Advice for Law and Politics Path

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Vishkvishnuai

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Advice for Law and Politics Path

Post by Vishkvishnuai » Wed Sep 23, 2020 9:21 am

Hello- I hope you are all doing well during this time. I am feeling as if I am on the next key phase of my college search, so I wanted to learn more insight before moving forward.


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I have had some trouble closing in my college list because I want to really solidify what I am looking for. I started by looking at US News top rankings, specifically #20-50. I have broken down each college into the programs they provide, but I wanted to see everyone’s insight on this.

I used to think being a Human Rights lawyer would be helpful, but I want an American focus since I would be trying to help write legislation here. Civil Rights sounds strong in some cases, but I am worried about finding a career as I keep seeing the primary avenue is the unrealistically competitive ACLU. I have also read on here and the FaQ which has some strong points that make sense about these jobs being unicorn jobs. After reading Harvard’s insights, Administrative law seems like something I could do as I would be eager to regulate/check government entities and corporations as needed.

For some context, I am a history major who also really enjoys activism and current & past US politics. One of my primary beliefs is that in order to have any genuine results, you must have policy changes. My reasons to a JD are twofold- to help underprivileged families in my local community with any practice I partake in, and to understand how to write key legislation(hopefully related to systemic issues) concisely with foundational and relevant research embedded within. It’s never this simple, but I want to contribute with the teams of thinktanks and people suggesting and writing legislation and policy. I love research, but I also want to be in the chamber writing law. I have been contributing lately by volunteer for a local political organization so I am getting a better idea of how grassroots politics operate within the large field.

As it stands, my GPA is decent being about 3.5+ after LSAC weighting, and I will be taking the LSAT in November. I feel confident about getting at least a 157 as I have been using PowerScore, 7Sage, Khan, and Blind Reviewing PTs for a bit- ideally a 160+.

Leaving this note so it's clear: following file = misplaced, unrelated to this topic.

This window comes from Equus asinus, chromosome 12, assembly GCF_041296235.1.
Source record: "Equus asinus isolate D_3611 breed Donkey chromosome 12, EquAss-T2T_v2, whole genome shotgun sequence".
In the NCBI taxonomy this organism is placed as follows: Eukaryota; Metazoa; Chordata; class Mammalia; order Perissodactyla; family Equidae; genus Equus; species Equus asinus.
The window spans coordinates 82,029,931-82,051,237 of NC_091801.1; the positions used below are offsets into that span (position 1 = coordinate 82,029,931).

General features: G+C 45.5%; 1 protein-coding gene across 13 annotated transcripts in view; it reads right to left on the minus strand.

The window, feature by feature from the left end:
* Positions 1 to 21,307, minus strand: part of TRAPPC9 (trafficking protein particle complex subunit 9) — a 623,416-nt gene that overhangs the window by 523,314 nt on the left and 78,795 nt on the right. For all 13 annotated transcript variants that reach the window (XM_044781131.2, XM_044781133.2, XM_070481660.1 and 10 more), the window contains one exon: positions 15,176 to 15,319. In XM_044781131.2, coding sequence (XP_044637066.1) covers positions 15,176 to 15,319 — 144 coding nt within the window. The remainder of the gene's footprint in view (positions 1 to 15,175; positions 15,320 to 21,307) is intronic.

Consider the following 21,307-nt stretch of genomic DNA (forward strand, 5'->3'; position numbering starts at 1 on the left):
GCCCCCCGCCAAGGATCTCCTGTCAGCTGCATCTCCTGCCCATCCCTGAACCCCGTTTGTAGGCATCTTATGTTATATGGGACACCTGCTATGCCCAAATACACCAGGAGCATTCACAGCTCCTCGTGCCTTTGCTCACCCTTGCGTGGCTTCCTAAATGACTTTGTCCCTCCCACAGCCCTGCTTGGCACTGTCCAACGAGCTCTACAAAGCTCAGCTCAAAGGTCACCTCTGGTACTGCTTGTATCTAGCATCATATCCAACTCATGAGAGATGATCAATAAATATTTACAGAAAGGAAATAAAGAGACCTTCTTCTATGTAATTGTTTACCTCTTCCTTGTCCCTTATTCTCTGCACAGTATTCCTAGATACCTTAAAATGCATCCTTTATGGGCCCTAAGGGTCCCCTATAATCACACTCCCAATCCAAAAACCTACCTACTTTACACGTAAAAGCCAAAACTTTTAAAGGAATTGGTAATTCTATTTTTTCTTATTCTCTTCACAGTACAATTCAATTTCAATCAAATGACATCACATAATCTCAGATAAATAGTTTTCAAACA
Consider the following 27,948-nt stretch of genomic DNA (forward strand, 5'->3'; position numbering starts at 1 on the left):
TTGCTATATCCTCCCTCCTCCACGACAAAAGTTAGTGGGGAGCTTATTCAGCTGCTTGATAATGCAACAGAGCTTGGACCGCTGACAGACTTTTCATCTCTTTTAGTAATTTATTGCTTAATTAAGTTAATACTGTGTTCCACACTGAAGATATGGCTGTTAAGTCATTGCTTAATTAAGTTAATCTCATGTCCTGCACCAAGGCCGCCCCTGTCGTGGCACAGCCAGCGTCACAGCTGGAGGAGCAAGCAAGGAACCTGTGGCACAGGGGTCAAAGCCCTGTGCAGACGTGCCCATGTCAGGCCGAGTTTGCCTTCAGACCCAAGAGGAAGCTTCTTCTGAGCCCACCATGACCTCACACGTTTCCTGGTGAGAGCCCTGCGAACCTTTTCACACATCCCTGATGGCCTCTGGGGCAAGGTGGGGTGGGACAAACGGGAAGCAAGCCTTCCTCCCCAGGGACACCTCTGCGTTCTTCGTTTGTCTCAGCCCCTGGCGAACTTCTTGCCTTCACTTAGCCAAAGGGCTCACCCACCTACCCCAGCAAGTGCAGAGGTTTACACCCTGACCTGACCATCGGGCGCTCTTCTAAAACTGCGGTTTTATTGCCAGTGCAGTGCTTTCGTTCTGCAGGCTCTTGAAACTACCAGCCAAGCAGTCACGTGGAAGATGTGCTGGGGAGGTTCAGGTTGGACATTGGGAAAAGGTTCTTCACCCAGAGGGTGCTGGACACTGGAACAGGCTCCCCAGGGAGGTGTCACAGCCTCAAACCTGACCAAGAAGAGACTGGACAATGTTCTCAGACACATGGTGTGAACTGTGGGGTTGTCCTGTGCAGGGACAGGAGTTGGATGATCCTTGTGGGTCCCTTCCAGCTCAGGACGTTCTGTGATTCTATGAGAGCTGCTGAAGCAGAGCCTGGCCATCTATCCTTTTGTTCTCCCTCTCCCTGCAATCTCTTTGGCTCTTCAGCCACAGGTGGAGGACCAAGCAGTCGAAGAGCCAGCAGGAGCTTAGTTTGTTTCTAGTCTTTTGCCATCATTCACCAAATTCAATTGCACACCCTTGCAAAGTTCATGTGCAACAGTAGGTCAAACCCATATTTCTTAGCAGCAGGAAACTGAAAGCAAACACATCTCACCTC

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Questions

Which kind of concentration would be most beneficial for understanding law and writing policy? The vocab college use differs, but common trends(which sometimes are merged) I have found are Public Interest, Public Policy(Sometimes), Human Rights Law, Constitutional Law, Civil Rights Law, Administrative Law which may be helpful. As a note if it helps, I have no interest at all in criminal or financially focused law. Even then, I can do what needs to be done. Public policy sounds great, but is limited to some colleges along with legislative internships. I know I won’t be an elected official right off that bat and I plan as said before to work in my community before running.

Are there any colleges you recommend in particular, even if they don’t fit the situation above just for insight?

How much do the Focus and Concentrations matter? Is it true I can shift my focus anyways if needed just using my own knowledge from law courses? Is there a way to understand quality, or should I just ask current students directly?

Where should I be paying attention to determine the quality of a law school? Is there anywhere I am missing?
I plan to attend the virtual LSAC Forum events to chat with any admissions staff directly. At the moment, I am been focusing on bar passage rates, financial aid rates, class ratios, clinics/interning opportunities, and where people actually get employed.

If you believe I should be doing another degree to get to where I need to go, what may you recommend? I still plan to do a JD, but I am still open to another degree if needed.

Any other advice from this stage?

Thank you all for your insight in advance!

The Lsat Airbender

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Re: Advice for Law and Politics Path

Post by The Lsat Airbender » Wed Sep 23, 2020 9:28 am

Hold on, first things first: are you currently looking at colleges, or law schools?

nixy

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Re: Advice for Law and Politics Path

Post by nixy » Wed Sep 23, 2020 10:05 am

Assuming by “college” you mean “law school,” focus/concentration are way less important than overall ranking. The best job opportunities come from the highest ranked schools, and the doors they open outweigh specific academic programs. You can take all the classes you’ll need from basically any law school.

(Not everyone needs to go to a top-ranked school, depending on their goals, but your goals are more likely the higher the pedigree you have.)

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Re: Advice for Law and Politics Path

Post by crazywafflez » Wed Sep 23, 2020 11:19 am